The Highland Park community comes together at the beautiful restored Entry Garden on Highland Avenue. Visitors enter through majestic granite columns featuring bronze sculptures of allegorical figures of the Harvest that were created by Giuseppe Moretti during his five hugely productive years as the commissioned sculptor for the Pittsburgh park system. Formal gardens laid out in the style of the original Victorian entry surround the fountain and reflecting pool at the center of the space. Steps behind the fountain lead up to Reservoir No. 1 and its popular walking path.
The garden is composed largely of perennial plants. Much of the initial planting of the renovated garden was done by the Rosedale Block Cluster, a non-profit organization dedicated to enhancing the beauty of the community. They made agricultural improvements and planted nearly 40,000 tulips and other plants to make the garden's debut a stunning success. Today, the garden is maintained through a partnership between the City, the Parks Conservancy, and the volunteers of the Men’s Garden Club of Pittsburgh, who weed the beds on a regular basis.
Pittsburgh Zoo & PPG Aquarium
Opened in 1898, the Pittsburgh Zoo and PPG Aquarium started as an animal menagerie for the display of exotic plants and animals. Outdoor exhibits began in 1937 when bear habitats were created, and in the 1980s a master plan transformed the Zoo into a much less confining experience for its animals and visitors. Naturalistic habitats were added that allowed the animals to roam much more freely in environments typical of those they would experience in the wild. In 1994, the zoo was transferred from City ownership to the private non-profit Zoological Society of Pittsburgh.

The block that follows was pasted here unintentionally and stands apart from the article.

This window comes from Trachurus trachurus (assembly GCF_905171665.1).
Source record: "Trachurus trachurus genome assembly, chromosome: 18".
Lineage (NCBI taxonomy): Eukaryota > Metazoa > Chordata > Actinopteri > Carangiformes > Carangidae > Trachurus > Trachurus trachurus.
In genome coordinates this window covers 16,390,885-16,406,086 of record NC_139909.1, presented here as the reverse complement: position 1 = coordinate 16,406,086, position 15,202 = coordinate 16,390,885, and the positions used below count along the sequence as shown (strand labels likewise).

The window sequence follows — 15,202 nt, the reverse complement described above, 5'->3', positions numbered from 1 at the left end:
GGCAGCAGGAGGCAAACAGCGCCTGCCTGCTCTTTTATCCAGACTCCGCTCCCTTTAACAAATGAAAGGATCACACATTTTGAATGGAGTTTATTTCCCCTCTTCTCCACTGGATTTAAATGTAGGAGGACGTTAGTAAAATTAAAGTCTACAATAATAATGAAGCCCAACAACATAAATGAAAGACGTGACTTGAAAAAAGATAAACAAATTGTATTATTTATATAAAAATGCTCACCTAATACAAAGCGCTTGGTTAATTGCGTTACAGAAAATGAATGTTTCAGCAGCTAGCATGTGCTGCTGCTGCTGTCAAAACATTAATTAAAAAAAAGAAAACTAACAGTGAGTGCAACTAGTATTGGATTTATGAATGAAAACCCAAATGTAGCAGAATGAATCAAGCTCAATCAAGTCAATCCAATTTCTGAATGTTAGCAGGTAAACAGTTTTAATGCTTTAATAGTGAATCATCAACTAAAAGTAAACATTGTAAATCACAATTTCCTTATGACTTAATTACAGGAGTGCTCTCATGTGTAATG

At 77 acres, the Zoo is home to Pennsylvania's only major aquarium, and its Kids Kingdom is ranked as one of the top three children's zoos in the nation. Visitors can explore the mysteries of wildlife and see thousands of animals, including more than 20 endangered or threatened species. Naturalistic exhibits such as the Tropical Forest Complex and the new Water’s Edge exhibit allows visitors to see animals in environments designed to replicate their natural habitats.
The Zoo is open every day except Thanksgiving, Christmas, and New Year’s Day. For more info, call 1-800-474-4966 or visit www.pittsburghzoo.com.
Reservoir and PWSA Plant
Reservoir No. 1 is an iconic feature of Highland Park, and it also provided an impetus for the park’s creation. When the reservoir opened in 1879 as a means to provide drinking water to city residents, people began to flock there to enjoy the scenery and have been doing so ever since.
In the 1990s, state regulations threatened to diminish the reservoir’s beauty. The Pennsylvania Department of Environmental Protection’s Clean Water Act requires that open-water reservoirs must either be fitted with a cover or their water must be treated to remove waterborne parasites. In 1999, the Pittsburgh Water and Sewer Authority agreed to build a microfiltration plant to treat the water, preserving the reservoir as a park amenity. The state-of-the-art plant, which treats 20 million gallons of water a day, opened in 2002.
Farmhouse Road houses a nearly 200-year-old farmhouse that was part of Alexander Negley’s original 300-acre tract. The house’s original resident was Negley’s wife, Mary Berkstresser Negley, who had it built after her husband’s death so she wouldn’t have to live in their original home (on the site of present-day Reservoir No. 1) without him. The property was operated as a dairy farm by a subsequent owner. In the late 1800s, the farmhouse was used as the clubhouse for the nine-hole golf course at the Highland Park Country Club. Today, the farmhouse hosts occasional events and the playground built in 2002 makes it a popular family gathering spot.